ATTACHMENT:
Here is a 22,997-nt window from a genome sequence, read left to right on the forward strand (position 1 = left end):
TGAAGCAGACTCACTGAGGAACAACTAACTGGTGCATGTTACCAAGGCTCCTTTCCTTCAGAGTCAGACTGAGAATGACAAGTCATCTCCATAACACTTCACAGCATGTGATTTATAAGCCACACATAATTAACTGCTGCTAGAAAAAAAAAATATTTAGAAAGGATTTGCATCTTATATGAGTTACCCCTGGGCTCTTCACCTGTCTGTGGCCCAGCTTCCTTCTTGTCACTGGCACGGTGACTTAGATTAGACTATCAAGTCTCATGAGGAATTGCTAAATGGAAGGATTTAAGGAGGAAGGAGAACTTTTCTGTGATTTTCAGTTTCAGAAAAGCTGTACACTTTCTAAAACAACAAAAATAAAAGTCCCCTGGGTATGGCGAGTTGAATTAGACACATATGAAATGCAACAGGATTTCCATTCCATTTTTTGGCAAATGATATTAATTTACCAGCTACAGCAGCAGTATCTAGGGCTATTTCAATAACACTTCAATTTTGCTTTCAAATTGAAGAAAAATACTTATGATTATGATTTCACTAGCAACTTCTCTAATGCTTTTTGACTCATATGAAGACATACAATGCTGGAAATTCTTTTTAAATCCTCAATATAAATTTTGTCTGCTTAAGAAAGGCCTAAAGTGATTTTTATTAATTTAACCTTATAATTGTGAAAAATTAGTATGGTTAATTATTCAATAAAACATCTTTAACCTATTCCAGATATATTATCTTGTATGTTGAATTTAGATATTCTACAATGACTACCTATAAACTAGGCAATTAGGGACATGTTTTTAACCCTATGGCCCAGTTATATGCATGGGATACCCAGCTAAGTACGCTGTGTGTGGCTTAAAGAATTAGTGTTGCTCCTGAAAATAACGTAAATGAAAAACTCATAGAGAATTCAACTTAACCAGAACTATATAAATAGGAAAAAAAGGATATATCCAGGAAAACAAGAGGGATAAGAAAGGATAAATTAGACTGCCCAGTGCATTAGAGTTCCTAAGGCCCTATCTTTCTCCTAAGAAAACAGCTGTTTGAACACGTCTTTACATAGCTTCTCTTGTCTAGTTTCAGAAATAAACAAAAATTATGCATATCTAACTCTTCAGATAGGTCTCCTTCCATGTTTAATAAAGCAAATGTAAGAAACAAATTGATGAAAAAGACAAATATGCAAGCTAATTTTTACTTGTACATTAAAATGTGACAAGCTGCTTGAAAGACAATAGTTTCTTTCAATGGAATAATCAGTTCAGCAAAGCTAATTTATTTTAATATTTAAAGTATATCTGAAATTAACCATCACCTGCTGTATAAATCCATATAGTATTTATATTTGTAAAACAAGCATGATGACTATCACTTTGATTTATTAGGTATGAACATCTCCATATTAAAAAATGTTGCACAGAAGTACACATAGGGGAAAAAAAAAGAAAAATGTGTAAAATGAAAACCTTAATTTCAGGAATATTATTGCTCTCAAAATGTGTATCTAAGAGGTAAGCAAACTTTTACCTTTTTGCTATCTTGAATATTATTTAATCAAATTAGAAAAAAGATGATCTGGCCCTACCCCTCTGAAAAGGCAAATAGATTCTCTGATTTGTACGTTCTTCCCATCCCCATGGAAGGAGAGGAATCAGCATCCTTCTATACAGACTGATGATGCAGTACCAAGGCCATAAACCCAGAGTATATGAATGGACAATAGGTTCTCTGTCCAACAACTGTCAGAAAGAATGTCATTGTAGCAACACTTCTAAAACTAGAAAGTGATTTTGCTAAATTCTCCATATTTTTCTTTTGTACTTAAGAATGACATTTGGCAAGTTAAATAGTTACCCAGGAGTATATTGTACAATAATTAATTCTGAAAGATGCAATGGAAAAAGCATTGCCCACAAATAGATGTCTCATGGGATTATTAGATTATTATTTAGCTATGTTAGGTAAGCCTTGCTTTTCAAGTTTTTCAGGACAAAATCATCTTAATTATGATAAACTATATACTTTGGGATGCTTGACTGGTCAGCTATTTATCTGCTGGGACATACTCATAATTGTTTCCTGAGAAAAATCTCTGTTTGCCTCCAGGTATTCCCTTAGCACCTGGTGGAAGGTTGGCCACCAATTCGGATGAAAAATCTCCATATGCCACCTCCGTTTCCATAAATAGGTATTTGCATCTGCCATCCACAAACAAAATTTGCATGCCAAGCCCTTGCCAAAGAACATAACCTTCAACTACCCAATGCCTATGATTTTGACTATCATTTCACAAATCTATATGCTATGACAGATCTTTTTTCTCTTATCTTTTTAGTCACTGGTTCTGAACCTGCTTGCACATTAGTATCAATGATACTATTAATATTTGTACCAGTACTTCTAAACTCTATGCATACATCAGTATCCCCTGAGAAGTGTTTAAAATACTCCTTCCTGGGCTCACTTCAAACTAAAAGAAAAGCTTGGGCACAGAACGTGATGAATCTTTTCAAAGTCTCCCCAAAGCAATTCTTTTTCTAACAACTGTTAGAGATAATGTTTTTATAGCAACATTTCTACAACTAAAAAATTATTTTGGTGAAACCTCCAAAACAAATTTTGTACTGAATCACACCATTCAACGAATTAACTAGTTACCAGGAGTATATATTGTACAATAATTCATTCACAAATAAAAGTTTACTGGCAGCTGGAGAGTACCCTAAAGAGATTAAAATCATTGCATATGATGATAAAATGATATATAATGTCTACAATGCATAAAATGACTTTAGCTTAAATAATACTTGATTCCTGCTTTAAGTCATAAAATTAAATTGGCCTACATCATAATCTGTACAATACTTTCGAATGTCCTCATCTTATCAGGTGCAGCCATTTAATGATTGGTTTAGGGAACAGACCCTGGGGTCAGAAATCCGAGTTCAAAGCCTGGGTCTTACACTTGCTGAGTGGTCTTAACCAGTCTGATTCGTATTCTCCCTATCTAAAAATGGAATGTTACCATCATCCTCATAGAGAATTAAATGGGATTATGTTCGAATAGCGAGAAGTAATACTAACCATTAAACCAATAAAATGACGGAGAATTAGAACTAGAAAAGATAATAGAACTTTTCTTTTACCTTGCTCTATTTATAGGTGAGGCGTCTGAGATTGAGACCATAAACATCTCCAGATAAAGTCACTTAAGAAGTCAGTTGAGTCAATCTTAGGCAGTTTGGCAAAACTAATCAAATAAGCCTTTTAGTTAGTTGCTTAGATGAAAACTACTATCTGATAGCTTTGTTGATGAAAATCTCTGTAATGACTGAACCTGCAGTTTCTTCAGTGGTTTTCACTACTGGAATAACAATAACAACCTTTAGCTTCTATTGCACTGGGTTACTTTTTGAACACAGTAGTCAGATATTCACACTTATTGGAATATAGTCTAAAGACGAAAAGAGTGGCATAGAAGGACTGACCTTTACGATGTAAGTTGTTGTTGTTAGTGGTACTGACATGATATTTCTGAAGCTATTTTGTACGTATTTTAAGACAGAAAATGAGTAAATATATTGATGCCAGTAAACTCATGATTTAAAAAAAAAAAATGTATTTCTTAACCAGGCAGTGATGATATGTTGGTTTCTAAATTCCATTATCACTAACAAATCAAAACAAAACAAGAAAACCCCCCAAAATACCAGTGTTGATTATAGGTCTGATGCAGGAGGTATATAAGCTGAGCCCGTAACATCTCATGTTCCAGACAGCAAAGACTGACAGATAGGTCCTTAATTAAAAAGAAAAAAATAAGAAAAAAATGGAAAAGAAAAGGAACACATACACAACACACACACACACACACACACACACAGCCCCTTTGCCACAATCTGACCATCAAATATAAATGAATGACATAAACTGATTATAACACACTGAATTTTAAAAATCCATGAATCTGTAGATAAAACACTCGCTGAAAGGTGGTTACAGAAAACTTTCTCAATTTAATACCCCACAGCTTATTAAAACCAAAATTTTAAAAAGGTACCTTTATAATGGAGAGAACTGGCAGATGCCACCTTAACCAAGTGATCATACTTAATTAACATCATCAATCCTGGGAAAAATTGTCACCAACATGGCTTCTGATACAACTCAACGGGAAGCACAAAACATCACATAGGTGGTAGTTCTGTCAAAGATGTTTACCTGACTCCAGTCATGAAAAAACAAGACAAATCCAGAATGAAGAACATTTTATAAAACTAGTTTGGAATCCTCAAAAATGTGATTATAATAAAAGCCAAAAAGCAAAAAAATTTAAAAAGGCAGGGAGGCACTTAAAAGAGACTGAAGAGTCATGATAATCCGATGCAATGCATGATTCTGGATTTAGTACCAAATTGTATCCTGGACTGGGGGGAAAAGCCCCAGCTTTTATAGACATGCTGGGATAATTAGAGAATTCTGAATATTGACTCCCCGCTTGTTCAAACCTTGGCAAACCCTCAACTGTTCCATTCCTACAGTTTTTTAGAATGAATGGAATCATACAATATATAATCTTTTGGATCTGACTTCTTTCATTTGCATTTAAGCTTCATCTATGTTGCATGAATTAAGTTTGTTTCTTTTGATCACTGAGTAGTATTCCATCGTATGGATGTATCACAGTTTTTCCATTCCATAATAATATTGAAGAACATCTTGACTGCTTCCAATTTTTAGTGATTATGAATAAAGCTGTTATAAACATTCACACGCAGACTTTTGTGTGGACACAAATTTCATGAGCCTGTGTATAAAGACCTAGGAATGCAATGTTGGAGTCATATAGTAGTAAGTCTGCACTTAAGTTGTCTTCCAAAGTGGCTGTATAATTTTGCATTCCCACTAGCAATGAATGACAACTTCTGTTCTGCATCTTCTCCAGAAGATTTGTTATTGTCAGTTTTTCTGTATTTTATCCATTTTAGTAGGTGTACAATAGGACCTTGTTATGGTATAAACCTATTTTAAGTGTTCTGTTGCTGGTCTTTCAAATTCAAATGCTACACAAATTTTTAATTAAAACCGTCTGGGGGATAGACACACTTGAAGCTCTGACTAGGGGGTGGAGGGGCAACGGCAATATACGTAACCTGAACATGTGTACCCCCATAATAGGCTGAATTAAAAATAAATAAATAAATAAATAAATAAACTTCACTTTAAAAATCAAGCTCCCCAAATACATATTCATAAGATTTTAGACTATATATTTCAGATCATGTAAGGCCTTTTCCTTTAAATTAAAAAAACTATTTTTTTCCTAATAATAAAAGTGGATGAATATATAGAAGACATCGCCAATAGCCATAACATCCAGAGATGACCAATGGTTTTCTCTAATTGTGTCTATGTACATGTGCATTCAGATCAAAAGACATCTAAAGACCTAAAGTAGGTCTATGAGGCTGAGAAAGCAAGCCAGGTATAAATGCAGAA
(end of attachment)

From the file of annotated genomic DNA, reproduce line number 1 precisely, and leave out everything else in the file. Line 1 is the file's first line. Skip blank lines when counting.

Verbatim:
Here is a 22,997-nt window from a genome sequence, read left to right on the forward strand (position 1 = left end):